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Date posted: 15 May 2019
PRESS RELEASE: The United Reformed Church (URC) unanimously approved a proposal to sell its investments in fossil fuel companies at a governing body meeting yesterday evening.
The resolution was brought to Mission Council, taking place in Hoddesdon, Hertfordshire, by the URC Synod of Scotland, which dropped its own fossil fuel investments in 2015.
It states that the URC should divest from companies involved in the extraction or supply of oil and gas by the time of its General Assembly in 2020, following divestment from coal and tar sands in 2015.
The paper also calls on the Church to shift its shareholder engagement efforts to other high-carbon industries such as the automotive sector, while “scaling up investment in renewable energy and clean technologies.” Mission Council further resolves to encourage other URC Synods and churches to follow their lead
A proposal from the URC’s Investment Committee, to divest from fossil fuel companies that have not achieved “clear progress toward developing their business” to align with the Paris Agreement by the end of 2020, was rejected.
A different motion passed on Monday updated the URC’s environmental policy to endorse a UK target of “net zero emissions by well before 2050.”
The United Reformed Church holds £100m worth of equity investments to support the activities of the Church, including clergy salaries and pensions. An estimated 4% of the URC Trust’s £50m fund is invested in the fossil fuel industry.
Revd Dr David Pickering, Moderator of the United Reformed Church National Synod of Scotland, said: “I strongly welcome the new United Reformed Church policy to end investments in fossil fuels and increase investment in the clean technologies of the future. This will enable us to shift our engagement towards companies in other high-carbon industries such as the automotive sector. Together we can create a climate for real change.”
URC Youth, which represents 18-25 year olds in the United Reformed Church, has played a leading role in pushing the Church to make a fossil fuel divestment pledge.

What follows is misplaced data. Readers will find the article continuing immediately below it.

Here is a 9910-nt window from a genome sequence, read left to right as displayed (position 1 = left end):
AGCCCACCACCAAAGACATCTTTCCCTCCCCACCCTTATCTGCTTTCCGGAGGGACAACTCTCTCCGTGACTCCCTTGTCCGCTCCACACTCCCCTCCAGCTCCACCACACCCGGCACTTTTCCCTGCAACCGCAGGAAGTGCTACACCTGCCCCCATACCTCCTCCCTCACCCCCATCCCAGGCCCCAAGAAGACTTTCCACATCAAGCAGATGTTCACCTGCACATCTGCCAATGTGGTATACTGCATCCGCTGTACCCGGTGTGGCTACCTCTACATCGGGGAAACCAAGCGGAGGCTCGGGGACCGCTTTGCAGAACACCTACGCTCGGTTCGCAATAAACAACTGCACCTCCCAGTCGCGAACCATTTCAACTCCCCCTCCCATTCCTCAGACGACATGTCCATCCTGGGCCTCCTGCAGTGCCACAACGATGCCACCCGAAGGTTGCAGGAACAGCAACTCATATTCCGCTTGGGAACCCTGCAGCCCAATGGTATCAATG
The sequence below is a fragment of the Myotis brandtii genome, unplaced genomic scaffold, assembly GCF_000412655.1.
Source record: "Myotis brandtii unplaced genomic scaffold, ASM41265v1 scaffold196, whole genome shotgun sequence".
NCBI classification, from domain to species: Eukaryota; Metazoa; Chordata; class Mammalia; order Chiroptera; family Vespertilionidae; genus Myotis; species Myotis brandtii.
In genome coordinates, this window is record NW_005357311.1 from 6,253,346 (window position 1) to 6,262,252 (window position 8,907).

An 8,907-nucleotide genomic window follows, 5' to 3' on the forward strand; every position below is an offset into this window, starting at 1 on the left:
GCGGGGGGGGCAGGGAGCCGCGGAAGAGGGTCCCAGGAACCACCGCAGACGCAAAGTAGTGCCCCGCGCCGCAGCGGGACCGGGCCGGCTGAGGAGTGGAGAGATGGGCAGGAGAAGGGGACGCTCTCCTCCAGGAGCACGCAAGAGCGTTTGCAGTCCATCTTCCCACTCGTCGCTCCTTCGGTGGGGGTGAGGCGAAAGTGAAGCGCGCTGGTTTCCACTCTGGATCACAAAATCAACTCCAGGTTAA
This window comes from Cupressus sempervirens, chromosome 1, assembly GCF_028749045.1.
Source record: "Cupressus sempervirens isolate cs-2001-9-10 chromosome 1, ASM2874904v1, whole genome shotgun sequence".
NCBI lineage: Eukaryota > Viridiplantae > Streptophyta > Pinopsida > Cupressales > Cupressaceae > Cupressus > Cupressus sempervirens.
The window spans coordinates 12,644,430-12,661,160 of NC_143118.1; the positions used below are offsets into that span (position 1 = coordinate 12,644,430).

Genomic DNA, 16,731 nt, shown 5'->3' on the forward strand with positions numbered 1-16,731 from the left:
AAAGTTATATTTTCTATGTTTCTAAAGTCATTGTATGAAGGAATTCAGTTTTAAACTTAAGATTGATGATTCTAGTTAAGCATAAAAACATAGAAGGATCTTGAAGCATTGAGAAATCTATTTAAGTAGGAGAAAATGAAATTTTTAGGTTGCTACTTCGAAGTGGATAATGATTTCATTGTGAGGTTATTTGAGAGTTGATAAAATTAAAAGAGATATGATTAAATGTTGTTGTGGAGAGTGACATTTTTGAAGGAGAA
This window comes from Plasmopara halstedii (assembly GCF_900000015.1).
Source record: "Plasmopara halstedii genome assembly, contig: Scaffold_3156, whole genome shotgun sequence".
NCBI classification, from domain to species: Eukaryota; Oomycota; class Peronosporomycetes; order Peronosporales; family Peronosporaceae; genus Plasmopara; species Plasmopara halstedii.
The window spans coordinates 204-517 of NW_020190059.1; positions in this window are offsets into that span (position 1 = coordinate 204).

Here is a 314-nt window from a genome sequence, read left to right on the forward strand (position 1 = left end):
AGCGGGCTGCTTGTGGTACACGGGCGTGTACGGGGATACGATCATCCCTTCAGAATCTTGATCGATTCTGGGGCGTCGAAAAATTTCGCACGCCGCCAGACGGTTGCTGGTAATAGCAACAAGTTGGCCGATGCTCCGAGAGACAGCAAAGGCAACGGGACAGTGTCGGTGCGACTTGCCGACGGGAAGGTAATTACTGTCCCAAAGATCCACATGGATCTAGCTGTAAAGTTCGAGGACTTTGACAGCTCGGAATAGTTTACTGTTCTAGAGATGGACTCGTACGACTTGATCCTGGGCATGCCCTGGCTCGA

Natalie Gibbs, URC Youth Co-Moderator, said in a statement during the debate: “We believe that by divesting from fossil fuels we can support God’s creation on a scale that is now needed given our planet’s fragile condition,” adding: “It will be URC Youth members that have to live through and deal with this volatile future planet if change does not happen now.”
Ahead of the debate, URC Youth member and award-winning vlogger Isaac Harvey produced a powerful film entitled For the Love of Our Planet: Fossil Free Future, highlighting the impacts of climate change on the world’s poorest communities, and calling on the URC to divest at a national level.
James Buchanan, Bright Now Campaign Manager at Operation Noah, said: “We are delighted that the United Reformed Church has decided to divest. This is a hugely positive response to the climate emergency. We hope many other Churches will join them in divesting from fossil fuels and investing in clean alternatives.”
The United Reformed Church is one of over 1,000 institutions around the world, with more than $8 trillion worth of assets, that have made fossil fuel divestment pledges. They include half of UK universities, faith-based organisations such as Quakers in Britain and the Church of Ireland, and health institutions such as the Royal College of GPs.
The decision comes at a time of increasing concern about climate change, with the UK parliament recently declaring a “climate emergency” and widespread protest, including strikes led by Swedish schoolgirl Greta Thunberg and “direct action” campaigns run by Extinction Rebellion, which have been supported by former Archbishop of Canterbury Rowan Williams and the group Christian Climate Action.
Parliament is due to discuss the “financial and ethical risks of investments in fossil fuel companies” with regard to its pension fund next Wednesday.
Last month, the Christian climate charity Operation Noah organised a joint announcement for local churches divesting from fossil fuels. Eight local churches, including three URC churches, as well as the United Reformed Church Synod of Yorkshire, announced their divestment commitments as part of the ‘Easter Declaration for Fossil Free Churches.’